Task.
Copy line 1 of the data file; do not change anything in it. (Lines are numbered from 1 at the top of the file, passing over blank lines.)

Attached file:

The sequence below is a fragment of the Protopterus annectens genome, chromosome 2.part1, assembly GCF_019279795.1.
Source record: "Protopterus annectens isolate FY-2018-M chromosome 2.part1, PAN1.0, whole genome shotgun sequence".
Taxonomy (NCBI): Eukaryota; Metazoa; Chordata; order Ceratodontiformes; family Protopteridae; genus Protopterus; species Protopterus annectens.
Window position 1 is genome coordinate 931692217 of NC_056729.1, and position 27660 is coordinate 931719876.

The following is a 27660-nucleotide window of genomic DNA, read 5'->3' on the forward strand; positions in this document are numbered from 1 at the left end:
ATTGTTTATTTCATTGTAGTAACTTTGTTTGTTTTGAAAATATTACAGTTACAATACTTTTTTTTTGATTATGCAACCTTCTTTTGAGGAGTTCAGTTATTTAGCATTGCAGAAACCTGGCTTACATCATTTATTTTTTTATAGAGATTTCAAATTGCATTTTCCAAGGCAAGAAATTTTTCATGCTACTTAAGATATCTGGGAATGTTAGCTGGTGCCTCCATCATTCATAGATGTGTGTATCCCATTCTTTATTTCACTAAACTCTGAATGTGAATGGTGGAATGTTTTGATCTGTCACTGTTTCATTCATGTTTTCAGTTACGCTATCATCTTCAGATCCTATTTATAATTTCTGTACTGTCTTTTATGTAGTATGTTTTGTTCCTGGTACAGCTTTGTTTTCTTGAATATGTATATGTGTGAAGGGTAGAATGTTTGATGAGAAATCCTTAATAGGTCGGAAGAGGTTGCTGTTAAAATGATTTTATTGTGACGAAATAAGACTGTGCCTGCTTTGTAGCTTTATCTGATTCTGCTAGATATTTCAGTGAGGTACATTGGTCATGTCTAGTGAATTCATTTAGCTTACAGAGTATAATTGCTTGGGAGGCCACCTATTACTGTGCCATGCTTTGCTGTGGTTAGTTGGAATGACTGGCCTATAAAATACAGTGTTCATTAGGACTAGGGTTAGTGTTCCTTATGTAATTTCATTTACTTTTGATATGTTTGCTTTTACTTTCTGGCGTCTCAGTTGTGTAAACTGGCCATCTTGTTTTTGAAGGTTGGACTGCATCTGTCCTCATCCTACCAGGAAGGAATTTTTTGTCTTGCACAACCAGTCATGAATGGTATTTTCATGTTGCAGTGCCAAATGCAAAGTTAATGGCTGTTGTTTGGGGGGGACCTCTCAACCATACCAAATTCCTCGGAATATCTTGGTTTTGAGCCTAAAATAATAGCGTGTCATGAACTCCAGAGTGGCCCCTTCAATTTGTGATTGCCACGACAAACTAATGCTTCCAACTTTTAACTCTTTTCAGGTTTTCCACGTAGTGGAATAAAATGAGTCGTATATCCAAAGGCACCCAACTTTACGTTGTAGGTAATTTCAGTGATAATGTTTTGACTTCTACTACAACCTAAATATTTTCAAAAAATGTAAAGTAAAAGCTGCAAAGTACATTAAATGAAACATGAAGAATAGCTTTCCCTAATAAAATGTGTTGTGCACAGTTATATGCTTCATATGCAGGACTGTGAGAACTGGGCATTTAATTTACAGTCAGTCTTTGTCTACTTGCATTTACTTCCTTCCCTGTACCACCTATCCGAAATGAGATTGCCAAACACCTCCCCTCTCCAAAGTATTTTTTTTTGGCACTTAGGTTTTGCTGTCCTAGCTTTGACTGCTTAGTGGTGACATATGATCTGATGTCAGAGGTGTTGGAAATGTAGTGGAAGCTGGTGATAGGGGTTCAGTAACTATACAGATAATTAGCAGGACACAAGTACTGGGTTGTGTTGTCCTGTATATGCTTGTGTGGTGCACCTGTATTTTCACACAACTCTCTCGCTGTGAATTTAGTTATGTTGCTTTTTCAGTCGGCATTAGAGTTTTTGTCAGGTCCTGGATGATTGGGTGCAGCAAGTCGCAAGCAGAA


The sequence below is a fragment of the Protopterus annectens genome, chromosome 2.part1, assembly GCF_019279795.1.